Carlos Danger for Fed Chairman

As far as I can tell, there are three requirements for being appointed Federal Reserve Chairman:

  • He must be a Jew.  There hasn’t been a Gentile at the helm in nearly three decades.
  • He must be of the political elite. 
  • He must be a man.

There has been a lot of talk about Larry Summers or Janet Yellen being appointed to succeed Helicopter Ben by Barack Obama.  While Summers and Yellen are both Jewish, and therefore ethnically eligible, Summers is handicapped by being completely wrong about the housing crisis and Yellen is ineligible by virtue of being female.

Also, Yellen is the current Vice Chairman of the Board of Governors of the Federal Reserve System, so how likely is it that she can fix what she helped break in the first place?

While there are no shortage of economists who did foresee the housing crisis, unfortunately, only Peter Schiff is Jewish and he is observably not of the political elite. Neither is the corpse of Murray Rothbard, which despite being dead for 18 years, would make for a better Fed Chairman than either Summers or Yellen.

So, where can we find a Jewish man who is of the political elite who will not be inclined to simply continue Helicopter Ben’s dysfunctional strategy?  My suggestion? Anthony Weiner aka Carlos Danger.

Carlos Danger would be the perfect Fed Chairman.  Set him up with a webcam, and internet connection and a Twitter account called @bigphatmoneymaker and he’ll happily spend his time at the office sending inflationary pictures to starstruck land whales instead of sending trillions of inflationary credit dollars to undercapitalized European banks. The global economy will be saved, the Lizard Queen’s reputation will no longer be sullied by association, and the women’s magazines will devote cover after cover to “The Glamorous Woman Behind the Fed”.

The bi-factional ruling party is happy. The media is happy. Hoi polloi is happy. Everybody wins.


Why the rabbits can’t think straight

An English professor and evolutionary psychologist attempts to explain the inability of certain rabbits to successfully engage in honest dialectic and why they are limited to rhetorical discourse:

Surveying the modern intellectual scene, the world of public discourse
among the educational elites, I conclude that dishonesty does not only
reduce the efficiency and effectiveness of thinking – but it actually reduces applied intelligence – probably by re-wiring the brain.

What I am suggesting is that, although the fundamental efficiency of
neural processing is an hereditary characteristic which is robust to
environmental differences and changes (short of something like
destructive brain pathology – encephalitis, neurotoxin, head injury,
dementia etc) – habitual dishonesty (such as is mainstream among the
modern intellectual elite) will generate brain changes, and a
long-lasting (although probably, eventually, reversible) pathology in
applied intelligence – such that what ought to be simple and obvious
inferential reasoning becomes impossible.

I mean impossible.

Habitual dishonesty (most notable political correctness) is a form of
learning; and learning strengthens some brain pathways and brain
connections; while allowing other pathways and connections to wither and
(perhaps eventually) perish.

Therefore, even on those rare occasions when a typical modern
intellectual tries to be honest and to think straight – they cannot do
it, because their reasoning processes have been sabotaged by their own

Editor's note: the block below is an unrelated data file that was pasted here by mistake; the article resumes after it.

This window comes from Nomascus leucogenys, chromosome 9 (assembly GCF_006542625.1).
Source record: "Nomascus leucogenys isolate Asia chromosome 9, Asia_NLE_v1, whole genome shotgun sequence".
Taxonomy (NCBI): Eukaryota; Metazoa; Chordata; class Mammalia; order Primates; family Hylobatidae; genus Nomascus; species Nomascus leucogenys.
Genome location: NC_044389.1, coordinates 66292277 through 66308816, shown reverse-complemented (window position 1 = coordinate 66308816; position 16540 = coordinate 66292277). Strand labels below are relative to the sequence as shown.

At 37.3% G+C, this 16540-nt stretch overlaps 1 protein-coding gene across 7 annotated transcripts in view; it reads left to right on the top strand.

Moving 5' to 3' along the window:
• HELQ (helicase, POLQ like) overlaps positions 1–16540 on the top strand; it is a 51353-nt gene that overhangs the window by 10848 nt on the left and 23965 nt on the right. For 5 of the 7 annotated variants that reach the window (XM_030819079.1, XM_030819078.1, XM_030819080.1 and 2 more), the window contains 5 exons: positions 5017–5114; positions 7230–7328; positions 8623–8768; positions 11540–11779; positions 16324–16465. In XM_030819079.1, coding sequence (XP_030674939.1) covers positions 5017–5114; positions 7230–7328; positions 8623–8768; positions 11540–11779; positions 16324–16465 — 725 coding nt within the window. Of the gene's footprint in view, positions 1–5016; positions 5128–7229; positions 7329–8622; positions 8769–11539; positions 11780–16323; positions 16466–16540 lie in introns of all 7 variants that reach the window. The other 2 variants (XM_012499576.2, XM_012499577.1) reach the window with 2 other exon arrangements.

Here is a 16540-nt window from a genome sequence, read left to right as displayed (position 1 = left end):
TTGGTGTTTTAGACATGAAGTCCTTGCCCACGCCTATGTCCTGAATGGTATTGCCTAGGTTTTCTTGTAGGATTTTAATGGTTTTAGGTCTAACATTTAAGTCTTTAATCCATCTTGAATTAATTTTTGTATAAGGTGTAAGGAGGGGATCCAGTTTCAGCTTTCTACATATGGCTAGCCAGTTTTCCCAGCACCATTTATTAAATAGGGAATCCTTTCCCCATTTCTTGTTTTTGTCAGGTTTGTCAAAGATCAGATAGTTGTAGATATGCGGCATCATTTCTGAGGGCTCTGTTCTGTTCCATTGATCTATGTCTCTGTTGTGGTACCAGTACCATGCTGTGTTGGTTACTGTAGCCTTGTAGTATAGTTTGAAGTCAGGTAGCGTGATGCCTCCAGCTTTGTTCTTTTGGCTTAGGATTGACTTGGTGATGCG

repeated habits of dishonesty – their attempts at honest thoughts will
be inhibited, and instead channelled down the usual lying pathways…

Thus, in modern intellectual life, honesty is punished and dishonesty is rewarded; honest brain pathways decay, dishonest brain pathways enlarge.

After years and years of conditioning in dishonesty, the typical modern
intellectual (whether journalist, scientist, lawyer, teacher, doctor or
whatever) becomes physically unable to think straight.

I’m far from the only one to observe that the trolls and anklebiters that seek to infest the blog are reliably dishonest.  But I had always thought it was a Machiavellian tactic and assumed that they knew they were lying.  After all, how many times can you have your positions methodically destroyed and still turn around and espouse it if one is not pathologically dishonest or simply playing a game?

However, in reading comments by the same individuals made when safely ensconced in their warrens, I observed that they not only espoused the same positions there, but genuinely appeared to believe that they had acquitted themselves well despite making absolutely undeniable blunders.  That’s when I began to realize that there was something fundamentally wrong with the way their minds worked.  It’s not so much that they will readily tell lies and espouse nonsense, but that they will continue doing so even when the falsity of their positions has been exposed and is observable for all to see.

This isn’t true of all rabbits. Rabbits like PZ Myers and McRapey know when they are shown to be wrong.  The avoidance patterns of their behavior and their swift reactions to when they are caught out betray this. They fear being seen to be wrong, which why they resolutely avoid public debate with anyone capable of calling them out and exposing them on their nonsense, but that very fear shows their awareness of it.  They may be dishonest at times, and will readily assume false postures, (e.g. “I’m done pretending to be nice”), but their dishonesty is not pathological and usually serves some sort of identifiable purpose.  This is very different from the behavior we often see from anklebiters here, where no amount of knowledge suffices to correct them and no rational purpose underlying their behavior can be discerned.

I don’t know if Charlton’s theory is correct. But it is certainly an area where a considerable amount of scientific research would be justified, and let’s face it, some of these brains could only be improved by dissection.  On the other hand, as Markku pointed out, there may be a spiritual element involved, as CS Lewis described in The Great Divorce.